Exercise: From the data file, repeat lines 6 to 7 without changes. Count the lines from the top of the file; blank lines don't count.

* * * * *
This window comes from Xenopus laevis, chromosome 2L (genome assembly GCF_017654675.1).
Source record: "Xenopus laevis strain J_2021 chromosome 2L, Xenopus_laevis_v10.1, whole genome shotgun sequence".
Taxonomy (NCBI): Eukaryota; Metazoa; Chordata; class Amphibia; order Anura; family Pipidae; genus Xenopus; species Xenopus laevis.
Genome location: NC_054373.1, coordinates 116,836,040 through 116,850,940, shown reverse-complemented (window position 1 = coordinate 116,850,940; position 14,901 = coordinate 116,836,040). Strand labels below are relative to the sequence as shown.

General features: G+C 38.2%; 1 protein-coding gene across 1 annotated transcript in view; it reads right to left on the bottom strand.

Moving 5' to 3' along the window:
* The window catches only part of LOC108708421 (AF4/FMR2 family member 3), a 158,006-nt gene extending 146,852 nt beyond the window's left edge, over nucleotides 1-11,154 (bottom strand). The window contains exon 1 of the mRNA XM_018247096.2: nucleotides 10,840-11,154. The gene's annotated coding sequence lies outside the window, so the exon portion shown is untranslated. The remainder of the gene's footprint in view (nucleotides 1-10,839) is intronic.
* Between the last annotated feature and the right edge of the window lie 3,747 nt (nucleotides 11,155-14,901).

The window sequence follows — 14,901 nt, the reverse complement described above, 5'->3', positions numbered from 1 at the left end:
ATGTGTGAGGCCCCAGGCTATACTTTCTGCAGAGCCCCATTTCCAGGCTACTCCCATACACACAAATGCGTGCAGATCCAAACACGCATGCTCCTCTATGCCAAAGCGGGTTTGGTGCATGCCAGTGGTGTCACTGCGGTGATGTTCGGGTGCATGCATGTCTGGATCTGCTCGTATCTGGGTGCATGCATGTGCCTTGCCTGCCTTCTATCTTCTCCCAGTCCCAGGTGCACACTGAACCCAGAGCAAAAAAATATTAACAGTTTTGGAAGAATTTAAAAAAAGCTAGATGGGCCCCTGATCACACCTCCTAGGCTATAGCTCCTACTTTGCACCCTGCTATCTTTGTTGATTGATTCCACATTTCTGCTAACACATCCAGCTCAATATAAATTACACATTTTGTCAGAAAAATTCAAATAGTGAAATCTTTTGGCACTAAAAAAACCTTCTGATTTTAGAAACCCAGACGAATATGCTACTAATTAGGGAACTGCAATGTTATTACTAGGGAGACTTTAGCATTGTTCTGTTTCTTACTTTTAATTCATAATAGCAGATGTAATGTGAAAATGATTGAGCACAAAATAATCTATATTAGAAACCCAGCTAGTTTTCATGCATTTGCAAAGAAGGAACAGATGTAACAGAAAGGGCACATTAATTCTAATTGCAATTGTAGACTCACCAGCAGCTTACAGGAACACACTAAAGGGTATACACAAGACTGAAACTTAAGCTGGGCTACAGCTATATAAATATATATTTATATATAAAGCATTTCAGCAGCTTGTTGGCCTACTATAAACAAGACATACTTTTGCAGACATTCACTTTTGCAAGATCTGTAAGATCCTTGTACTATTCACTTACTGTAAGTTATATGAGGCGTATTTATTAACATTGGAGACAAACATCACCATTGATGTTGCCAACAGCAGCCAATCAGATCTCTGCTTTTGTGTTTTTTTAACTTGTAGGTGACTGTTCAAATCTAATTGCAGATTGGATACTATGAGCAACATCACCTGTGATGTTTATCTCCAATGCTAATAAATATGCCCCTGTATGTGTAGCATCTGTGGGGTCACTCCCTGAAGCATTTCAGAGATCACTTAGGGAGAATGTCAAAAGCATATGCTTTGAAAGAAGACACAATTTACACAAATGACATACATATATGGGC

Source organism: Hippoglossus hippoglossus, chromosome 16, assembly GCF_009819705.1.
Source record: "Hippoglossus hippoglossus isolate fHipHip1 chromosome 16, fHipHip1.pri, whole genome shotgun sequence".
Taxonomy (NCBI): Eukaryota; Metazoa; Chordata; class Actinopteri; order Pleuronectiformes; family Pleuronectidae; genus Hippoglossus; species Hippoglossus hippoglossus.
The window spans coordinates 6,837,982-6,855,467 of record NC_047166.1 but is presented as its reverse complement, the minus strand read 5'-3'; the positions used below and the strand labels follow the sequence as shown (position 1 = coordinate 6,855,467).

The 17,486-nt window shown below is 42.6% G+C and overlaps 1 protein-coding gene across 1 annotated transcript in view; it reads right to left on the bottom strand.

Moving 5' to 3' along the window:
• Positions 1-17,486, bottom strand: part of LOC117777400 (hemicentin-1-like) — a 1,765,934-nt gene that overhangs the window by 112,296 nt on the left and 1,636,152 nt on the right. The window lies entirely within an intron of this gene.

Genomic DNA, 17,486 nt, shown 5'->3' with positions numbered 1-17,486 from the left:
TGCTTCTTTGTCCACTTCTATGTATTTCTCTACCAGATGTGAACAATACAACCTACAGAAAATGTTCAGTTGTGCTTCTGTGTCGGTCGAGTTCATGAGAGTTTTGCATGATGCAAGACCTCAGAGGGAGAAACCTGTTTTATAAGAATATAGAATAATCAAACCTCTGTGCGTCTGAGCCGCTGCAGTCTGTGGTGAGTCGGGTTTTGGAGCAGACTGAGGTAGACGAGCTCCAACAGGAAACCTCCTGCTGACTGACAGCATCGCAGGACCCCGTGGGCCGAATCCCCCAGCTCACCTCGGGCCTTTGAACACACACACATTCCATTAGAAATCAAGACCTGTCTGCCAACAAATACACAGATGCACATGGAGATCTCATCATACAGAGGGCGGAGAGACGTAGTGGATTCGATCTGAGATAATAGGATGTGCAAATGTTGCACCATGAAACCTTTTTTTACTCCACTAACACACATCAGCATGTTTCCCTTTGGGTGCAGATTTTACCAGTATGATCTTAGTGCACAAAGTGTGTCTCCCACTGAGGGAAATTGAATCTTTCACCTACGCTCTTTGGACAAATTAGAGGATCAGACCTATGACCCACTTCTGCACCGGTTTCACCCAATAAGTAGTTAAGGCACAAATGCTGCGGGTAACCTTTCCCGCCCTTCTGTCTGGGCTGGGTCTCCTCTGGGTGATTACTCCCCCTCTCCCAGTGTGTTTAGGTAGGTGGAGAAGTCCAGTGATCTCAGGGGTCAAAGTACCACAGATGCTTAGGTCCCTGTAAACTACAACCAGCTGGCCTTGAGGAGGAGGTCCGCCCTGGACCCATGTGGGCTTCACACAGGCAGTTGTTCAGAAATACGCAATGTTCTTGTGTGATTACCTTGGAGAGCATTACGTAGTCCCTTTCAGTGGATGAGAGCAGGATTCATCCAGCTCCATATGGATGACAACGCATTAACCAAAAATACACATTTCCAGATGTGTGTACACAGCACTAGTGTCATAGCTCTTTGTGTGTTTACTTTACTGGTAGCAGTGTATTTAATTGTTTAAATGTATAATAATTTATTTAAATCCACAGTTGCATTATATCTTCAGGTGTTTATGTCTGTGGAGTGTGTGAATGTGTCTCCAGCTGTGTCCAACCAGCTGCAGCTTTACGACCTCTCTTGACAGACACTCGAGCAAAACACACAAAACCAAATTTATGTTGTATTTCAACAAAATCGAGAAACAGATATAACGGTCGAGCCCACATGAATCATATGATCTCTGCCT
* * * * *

Moving 5' to 3' along the window:
* The window catches only part of LOC108708421 (AF4/FMR2 family member 3), a 158,006-nt gene extending 146,852 nt beyond the window's left edge, over nucleotides 1-11,154 (bottom strand). The window contains exon 1 of the mRNA XM_018247096.2: nucleotides 10,840-11,154. The gene's annotated coding sequence lies outside the window, so the exon portion shown is untranslated. The remainder of the gene's footprint in view (nucleotides 1-10,839) is intronic.